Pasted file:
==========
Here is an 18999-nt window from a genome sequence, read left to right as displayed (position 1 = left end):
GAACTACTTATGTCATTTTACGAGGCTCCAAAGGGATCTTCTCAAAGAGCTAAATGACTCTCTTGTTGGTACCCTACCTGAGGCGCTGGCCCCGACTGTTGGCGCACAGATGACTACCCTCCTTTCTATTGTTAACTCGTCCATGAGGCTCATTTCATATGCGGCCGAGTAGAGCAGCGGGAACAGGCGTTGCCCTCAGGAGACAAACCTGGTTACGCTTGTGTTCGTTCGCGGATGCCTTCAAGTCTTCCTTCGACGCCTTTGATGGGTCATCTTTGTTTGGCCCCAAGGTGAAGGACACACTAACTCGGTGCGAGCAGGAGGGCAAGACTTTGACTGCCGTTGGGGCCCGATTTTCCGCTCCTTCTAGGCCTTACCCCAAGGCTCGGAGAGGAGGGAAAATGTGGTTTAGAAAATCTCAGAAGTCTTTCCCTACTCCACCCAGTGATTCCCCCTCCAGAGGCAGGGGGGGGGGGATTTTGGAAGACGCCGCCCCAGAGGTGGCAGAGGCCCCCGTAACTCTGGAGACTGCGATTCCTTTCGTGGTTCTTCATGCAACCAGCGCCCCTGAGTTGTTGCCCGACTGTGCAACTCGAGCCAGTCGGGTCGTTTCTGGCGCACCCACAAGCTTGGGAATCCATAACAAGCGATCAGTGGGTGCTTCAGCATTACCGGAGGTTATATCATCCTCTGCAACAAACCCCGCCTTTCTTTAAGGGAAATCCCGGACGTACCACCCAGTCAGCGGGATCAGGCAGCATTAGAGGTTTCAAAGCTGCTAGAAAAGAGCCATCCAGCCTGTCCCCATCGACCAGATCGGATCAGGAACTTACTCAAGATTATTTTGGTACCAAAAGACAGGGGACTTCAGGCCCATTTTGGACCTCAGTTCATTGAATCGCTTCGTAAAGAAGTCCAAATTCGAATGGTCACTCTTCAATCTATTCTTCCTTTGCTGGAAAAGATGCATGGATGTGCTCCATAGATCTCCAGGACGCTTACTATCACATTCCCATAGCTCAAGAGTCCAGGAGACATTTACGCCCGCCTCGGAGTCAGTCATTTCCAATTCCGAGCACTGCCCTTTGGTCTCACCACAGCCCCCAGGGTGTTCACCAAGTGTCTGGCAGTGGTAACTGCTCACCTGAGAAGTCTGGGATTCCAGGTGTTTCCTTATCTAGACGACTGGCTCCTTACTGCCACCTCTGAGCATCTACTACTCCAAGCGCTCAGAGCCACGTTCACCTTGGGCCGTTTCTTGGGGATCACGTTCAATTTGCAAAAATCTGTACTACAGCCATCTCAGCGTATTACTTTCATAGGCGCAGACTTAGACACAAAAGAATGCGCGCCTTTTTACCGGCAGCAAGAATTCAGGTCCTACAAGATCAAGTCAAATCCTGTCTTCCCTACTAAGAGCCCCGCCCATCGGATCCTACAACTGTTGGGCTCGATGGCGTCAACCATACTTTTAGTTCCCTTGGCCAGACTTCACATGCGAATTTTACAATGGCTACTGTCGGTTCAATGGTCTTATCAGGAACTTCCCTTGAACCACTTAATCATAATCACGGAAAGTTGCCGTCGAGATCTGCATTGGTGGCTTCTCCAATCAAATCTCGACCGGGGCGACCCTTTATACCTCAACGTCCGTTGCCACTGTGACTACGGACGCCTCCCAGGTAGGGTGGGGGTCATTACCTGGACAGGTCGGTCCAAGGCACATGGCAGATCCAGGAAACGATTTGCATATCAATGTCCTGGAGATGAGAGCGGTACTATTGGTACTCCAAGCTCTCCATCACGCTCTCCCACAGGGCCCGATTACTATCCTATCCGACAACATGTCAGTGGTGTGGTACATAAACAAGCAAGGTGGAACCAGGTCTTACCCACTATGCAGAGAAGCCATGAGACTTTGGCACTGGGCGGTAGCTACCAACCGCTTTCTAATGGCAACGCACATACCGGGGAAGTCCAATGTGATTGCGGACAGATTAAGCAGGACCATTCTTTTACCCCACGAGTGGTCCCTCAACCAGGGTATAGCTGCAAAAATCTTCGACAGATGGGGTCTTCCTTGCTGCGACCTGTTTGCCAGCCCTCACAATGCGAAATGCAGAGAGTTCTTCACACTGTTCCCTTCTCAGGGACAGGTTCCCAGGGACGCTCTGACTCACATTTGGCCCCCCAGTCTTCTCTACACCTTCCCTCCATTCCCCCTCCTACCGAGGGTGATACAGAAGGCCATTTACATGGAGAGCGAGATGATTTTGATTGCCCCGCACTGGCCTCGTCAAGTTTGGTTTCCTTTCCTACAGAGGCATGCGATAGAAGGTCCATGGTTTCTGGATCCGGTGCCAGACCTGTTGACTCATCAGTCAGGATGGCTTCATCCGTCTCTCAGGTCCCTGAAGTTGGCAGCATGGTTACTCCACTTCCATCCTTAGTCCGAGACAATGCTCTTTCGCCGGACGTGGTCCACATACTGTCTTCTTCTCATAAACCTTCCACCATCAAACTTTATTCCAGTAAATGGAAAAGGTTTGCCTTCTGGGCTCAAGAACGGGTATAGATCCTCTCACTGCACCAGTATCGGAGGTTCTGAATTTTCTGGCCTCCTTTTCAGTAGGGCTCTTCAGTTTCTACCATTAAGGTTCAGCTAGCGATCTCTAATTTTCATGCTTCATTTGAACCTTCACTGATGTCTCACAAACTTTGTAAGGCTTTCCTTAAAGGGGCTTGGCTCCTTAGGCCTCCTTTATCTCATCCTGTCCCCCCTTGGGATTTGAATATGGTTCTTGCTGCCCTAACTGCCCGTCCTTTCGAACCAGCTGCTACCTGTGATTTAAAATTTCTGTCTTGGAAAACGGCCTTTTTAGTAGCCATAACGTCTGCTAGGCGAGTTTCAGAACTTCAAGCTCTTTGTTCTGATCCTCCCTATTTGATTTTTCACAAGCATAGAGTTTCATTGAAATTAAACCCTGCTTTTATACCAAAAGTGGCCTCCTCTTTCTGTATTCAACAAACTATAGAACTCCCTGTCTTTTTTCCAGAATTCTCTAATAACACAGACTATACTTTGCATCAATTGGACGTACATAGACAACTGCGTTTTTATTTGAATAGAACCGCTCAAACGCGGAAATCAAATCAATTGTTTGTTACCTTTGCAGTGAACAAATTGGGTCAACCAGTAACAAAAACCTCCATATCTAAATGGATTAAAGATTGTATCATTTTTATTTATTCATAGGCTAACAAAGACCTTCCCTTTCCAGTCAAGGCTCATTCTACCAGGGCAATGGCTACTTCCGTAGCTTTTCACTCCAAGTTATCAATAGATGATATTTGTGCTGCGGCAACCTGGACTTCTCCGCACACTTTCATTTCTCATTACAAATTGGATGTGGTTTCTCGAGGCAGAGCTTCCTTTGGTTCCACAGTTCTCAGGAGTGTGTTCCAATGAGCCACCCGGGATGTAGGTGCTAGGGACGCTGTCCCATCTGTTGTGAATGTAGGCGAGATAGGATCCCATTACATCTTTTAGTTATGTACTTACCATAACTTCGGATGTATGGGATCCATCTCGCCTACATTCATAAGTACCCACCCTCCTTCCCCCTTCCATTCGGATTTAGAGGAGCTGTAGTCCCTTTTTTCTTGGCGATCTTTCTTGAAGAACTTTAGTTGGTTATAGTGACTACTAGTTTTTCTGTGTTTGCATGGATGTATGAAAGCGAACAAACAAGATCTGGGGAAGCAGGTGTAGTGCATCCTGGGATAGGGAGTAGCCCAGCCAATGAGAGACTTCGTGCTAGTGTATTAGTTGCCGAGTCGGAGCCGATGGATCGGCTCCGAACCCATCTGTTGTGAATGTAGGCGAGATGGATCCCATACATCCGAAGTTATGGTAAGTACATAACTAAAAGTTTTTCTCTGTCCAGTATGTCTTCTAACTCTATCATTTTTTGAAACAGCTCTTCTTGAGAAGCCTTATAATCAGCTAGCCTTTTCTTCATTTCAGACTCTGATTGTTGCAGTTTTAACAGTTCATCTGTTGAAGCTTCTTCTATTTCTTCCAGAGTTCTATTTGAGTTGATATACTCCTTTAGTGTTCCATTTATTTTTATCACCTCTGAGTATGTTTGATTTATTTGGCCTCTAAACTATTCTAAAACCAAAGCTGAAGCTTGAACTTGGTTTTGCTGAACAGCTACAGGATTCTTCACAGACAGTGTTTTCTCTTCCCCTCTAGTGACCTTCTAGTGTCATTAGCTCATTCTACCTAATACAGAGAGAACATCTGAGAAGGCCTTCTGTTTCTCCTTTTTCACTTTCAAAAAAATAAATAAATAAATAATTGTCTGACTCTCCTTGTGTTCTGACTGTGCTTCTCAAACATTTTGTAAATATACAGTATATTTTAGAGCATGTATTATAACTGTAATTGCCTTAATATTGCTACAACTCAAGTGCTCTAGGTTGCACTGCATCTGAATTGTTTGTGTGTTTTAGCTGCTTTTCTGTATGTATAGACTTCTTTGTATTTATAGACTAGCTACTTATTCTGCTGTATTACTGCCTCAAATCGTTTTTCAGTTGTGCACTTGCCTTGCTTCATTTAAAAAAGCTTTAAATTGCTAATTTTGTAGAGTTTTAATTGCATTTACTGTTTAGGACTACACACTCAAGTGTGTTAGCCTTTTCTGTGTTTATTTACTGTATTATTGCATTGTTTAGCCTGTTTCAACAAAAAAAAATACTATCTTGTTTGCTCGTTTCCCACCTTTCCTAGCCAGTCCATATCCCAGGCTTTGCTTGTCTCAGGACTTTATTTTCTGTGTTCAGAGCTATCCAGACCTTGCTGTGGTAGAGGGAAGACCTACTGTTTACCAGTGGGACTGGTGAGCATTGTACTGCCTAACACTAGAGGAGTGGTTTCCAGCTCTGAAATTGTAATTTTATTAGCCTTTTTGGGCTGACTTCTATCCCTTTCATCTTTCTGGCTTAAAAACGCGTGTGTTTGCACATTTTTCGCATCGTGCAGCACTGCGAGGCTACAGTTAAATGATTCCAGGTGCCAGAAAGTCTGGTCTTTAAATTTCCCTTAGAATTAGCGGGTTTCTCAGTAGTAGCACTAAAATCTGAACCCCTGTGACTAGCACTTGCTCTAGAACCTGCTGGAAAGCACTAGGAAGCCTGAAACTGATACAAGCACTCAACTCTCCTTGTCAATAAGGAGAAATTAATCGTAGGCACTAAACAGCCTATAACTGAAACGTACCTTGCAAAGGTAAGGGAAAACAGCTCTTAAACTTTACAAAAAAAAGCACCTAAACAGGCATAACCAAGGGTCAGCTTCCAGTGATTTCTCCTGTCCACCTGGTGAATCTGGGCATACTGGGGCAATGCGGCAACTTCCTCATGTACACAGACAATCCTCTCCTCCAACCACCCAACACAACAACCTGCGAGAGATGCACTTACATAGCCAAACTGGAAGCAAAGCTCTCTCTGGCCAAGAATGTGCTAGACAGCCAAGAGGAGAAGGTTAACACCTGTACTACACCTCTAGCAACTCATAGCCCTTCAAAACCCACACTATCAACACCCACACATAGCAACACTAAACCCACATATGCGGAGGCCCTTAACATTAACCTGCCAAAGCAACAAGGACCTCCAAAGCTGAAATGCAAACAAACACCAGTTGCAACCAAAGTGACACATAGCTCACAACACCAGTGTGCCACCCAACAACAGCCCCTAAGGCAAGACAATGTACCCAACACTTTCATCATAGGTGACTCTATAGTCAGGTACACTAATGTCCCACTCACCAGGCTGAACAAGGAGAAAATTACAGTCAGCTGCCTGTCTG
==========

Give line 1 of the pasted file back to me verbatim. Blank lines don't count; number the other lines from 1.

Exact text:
Here is an 18999-nt window from a genome sequence, read left to right as displayed (position 1 = left end):